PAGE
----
The Trump administration has announced that millions of aid dollars planned for El Salvador, Guatemala, and Honduras will be reallocated. The move follows Trump’s announcement in March, where he expressed unhappiness over the number of migrants from Central America’s “Northern Triangle” reaching the southern US border, and vowed to cut funding as a result.
The decision to withdraw aid money will see a reallocation of $370 million in aid which was approved by Congress in 2018. An additional $180 million which was approved in 2017 will also be withdrawn. These aid cuts follow Trump’s recent threats to Mexico to place a 5% tariff on exports if it does not decrease the number of non-Mexicans who end up the US border to seek asylum.
State Department spokeswoman Morgan Ortagus said that these actions were “consistent with the President’s direction and with the recognition that it is critical that there be sufficient political will in these countries to address the problem at its source.” Critics of the decision however, argue that these actions are not going to prevent the high number of migrants trying to cross the southern U.S. border, which has seen more than 140,000 people in May either apprehended or deemed inadmissible according to Customs and Border Protection data. In a statement on Twitter, Nevada Senator Catherine Cortez Masto said that cutting off aid to Central America would “exacerbate the crisis, driving children and families to our southern border.”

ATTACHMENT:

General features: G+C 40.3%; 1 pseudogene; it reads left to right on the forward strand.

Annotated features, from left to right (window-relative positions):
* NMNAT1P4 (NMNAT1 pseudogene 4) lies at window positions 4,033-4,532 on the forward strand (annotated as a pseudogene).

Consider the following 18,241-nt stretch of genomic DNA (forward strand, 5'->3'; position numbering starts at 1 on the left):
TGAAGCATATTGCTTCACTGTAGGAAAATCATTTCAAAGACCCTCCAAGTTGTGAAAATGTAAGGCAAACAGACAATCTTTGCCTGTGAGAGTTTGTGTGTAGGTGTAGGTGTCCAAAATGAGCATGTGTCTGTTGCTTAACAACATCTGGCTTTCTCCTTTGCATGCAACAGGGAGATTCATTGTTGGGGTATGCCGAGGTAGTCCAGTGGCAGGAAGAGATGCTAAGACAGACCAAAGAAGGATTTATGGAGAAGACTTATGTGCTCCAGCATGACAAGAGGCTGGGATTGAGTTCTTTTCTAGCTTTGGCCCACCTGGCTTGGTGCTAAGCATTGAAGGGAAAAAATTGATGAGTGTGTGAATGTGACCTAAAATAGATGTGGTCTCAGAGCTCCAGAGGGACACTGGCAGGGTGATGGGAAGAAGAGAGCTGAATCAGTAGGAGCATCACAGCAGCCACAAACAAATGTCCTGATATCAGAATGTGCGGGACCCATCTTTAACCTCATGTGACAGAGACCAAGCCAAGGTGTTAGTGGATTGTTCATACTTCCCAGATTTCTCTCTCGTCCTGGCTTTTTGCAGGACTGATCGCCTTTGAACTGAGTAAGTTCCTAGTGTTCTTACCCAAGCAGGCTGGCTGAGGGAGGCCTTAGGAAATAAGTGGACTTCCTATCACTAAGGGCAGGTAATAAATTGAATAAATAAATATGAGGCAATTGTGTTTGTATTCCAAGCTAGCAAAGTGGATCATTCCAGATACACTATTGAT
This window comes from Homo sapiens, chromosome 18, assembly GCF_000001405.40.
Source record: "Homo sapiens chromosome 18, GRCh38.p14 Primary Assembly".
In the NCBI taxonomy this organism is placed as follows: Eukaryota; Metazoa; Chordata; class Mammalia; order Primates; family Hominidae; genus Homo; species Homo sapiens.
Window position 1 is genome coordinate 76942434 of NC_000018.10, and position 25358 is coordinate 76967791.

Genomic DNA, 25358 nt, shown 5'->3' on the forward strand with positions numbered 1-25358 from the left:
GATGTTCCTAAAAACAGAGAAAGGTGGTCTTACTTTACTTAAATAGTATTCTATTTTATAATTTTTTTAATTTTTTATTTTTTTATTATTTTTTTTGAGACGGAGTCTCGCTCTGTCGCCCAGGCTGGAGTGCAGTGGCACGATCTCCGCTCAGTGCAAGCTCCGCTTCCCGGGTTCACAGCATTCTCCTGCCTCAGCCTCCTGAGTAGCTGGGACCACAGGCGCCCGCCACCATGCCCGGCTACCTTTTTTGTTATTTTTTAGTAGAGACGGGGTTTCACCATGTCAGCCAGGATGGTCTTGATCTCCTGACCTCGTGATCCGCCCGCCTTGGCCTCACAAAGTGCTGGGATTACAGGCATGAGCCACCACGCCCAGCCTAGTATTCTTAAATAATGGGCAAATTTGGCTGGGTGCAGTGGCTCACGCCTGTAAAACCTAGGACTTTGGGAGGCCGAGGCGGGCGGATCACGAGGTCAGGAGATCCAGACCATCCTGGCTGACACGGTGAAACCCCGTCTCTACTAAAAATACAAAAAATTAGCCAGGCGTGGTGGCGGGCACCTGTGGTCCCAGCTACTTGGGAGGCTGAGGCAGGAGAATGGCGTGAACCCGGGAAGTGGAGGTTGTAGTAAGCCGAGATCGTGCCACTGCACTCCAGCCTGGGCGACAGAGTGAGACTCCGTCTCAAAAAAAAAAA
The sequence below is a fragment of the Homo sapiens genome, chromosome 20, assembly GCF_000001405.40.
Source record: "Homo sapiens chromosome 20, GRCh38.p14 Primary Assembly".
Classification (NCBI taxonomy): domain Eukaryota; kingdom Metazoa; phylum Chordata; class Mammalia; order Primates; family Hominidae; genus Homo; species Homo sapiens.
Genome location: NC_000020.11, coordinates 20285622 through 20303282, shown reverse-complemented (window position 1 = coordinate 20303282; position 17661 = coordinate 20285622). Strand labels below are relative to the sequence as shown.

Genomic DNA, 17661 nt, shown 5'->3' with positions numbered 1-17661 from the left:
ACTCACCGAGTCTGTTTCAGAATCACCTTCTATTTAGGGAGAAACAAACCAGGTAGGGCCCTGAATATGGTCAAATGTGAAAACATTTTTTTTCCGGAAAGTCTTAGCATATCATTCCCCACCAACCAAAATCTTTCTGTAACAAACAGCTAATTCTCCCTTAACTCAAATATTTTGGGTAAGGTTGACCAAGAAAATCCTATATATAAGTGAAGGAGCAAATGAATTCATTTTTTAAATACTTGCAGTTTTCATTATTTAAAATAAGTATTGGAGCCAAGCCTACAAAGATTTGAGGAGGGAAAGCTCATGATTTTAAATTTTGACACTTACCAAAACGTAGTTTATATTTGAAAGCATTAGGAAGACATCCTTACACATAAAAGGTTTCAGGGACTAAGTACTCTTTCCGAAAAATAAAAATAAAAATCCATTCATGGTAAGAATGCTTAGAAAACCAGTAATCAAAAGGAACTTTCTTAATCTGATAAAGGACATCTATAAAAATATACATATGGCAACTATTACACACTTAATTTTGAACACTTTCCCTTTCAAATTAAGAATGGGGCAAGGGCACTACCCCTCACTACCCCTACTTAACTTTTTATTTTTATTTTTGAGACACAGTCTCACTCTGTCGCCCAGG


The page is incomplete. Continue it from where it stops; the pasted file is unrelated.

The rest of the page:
The troubled state of the Central American economies is producing extreme levels of poverty with little prospects for improvement. The changing climate is causing severe droughts which are seeing people unable to produce enough food to feed themselves or their families. Additionally, a severe drop in coffee prices is forcing more and more coffee farmers to head north.
Trump’s persistence to use financial muscle to reduce the flow of immigrants to the US border is a short-term reaction which will have dire consequences going forward. Not only will withholding aid fail to reduce the number of people seeking US asylum, but Trump’s doubling down on tariff threats to Mexico is likely to perpetuate conflict at the Mexico-Guatemala border. After a recent agreement between the US and Mexico, Mexico has pledged to send 6000 troops of a new Mexican National Guard to be placed at the Guatemalan border. Whether there will be peaceful interactions between the troops and those trying to get to the US remains to be seen.
The Organization for World Peace will be monitoring the situation closely.
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